Edinburgh Fringe 2019
An hour of excellent music that proved to be surprisingly educational as well.
Why is it that the best-known pianists all seem to be men? Why is it that 97% of classical performances over the last 12 months in Europe featuring a piano have involved men? Why is it that only 30% of Aussie bands have more than one female instrumentalist? Why is it that Felix Mendelssohn gets all the credit, whereas his dear sister Fanny could knock out tunes the equal or better than anything he could produce? And Mozart’s sister was apparently quite good on the ivories as well.
According Australian Emma Knights, it’s nearly always “piano men” that get prominence, the kudos, the acclaim whereas there are plenty of “piano women” that deserve equal, if not higher billing. Knights has been playing the piano since she could reach the keys. In fact, she reckons she’s practically married to her instrument, so much does she enjoy its company.
All this and more comes pouring out in her semi-autobiographical show, The Piano Men, the “beta” version of which I saw last year. Then it was parked in a stuffy hotel room with the worst acoustics I’ve encountered in a long time and where there was just room for Knights, an electric piano and a few of us in the audience. But what a difference a year makes. This year we’re in Stockbridge Church with all its elegance and, more importantly, resonant acoustics. And Knights has a real grand piano on which to let loose her considerable skills as a pianist.
So, we take a gentle journey through the piano men that have influenced Knights on her journey to becoming a much in demand musician, be it as an accompanist, band member or, as here, solo performer. It’s an interesting show that’s educating, entertaining and amusing. Knights has an open, easy-going style of delivery, be it singing or narrating and is clearly a consummate pianist, happy playing everything from classical to rock and roll – and anything in between.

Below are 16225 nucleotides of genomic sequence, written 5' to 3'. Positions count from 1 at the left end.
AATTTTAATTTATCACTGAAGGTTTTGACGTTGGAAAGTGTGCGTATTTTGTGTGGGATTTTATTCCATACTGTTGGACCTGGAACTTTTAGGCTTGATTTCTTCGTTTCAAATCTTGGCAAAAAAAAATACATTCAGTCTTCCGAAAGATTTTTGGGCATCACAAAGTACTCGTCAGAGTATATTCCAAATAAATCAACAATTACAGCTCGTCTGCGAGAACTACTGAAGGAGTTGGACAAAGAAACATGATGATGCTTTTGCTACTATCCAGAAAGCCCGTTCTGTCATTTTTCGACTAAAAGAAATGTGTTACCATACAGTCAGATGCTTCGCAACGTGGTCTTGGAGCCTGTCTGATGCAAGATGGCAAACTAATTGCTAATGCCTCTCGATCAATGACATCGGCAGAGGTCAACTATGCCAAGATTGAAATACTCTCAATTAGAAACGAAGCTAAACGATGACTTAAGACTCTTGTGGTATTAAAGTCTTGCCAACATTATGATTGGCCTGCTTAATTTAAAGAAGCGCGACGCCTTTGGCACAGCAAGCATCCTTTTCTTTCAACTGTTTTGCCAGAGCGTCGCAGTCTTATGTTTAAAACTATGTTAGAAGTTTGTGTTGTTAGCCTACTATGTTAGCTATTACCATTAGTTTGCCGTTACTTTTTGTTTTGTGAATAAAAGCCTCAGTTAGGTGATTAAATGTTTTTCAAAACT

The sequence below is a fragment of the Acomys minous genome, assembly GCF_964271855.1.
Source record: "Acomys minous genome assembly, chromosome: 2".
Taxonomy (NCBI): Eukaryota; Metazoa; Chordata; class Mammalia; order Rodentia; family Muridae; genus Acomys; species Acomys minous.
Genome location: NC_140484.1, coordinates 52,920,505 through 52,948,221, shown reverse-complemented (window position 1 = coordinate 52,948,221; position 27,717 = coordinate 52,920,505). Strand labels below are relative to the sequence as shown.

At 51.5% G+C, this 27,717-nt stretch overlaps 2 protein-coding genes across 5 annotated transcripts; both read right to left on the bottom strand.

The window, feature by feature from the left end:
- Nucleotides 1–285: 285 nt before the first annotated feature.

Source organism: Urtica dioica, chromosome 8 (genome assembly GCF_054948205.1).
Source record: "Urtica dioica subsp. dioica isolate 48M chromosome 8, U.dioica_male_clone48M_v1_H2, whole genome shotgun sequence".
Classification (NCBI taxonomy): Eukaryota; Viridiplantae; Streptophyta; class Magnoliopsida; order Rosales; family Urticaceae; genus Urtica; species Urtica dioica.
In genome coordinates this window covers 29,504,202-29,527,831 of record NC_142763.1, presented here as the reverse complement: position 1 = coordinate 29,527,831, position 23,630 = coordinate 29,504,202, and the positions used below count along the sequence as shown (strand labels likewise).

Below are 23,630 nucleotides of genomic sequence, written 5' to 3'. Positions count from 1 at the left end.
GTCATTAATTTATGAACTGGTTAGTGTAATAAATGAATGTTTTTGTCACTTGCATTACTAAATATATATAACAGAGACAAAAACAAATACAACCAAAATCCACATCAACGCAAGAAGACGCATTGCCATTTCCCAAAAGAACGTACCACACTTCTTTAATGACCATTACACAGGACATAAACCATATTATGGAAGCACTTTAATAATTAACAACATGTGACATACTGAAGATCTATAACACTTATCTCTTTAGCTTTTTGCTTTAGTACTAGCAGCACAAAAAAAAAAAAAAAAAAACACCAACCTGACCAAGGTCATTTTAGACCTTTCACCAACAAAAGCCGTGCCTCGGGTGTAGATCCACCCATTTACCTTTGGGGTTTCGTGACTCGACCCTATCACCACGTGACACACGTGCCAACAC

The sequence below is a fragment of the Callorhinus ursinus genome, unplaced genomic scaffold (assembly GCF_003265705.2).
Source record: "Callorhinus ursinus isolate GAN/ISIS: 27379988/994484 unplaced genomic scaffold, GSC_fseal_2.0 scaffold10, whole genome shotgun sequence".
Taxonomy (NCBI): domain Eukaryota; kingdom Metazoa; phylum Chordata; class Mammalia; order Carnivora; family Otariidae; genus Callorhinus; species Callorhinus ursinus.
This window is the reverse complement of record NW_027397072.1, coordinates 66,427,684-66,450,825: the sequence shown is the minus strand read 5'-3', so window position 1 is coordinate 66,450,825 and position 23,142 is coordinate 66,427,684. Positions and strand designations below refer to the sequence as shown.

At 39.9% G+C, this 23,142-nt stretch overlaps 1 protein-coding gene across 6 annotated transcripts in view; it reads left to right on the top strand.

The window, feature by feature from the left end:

Somehow, in just an hour, she manages to cram in extracts or full versions of nearly thirty pieces of music, ranging from Away in a Manager to a rousing Great Balls of Fire. We get piano solos as well as songs – her own compositions as well as those of others. Knights has a pleasant, lilting voice, very clear, expressive and well-suited to the melancholic ballads she treated us to – Elton John’s “Sorry Seems To Be The Hardest Word” being delivered with particular tenderness. And her style as a raconteur/narrator is both easy on the ear as well as being informative – I ended up knowing a good deal more about both male and female pianists.
This would be a show I would recommend going to see but Monday’s performance was her last at this year’s Fringe. Let’s hope she has been encouraged enough by her experiences to return, especially if she brings with her more of her own compositions.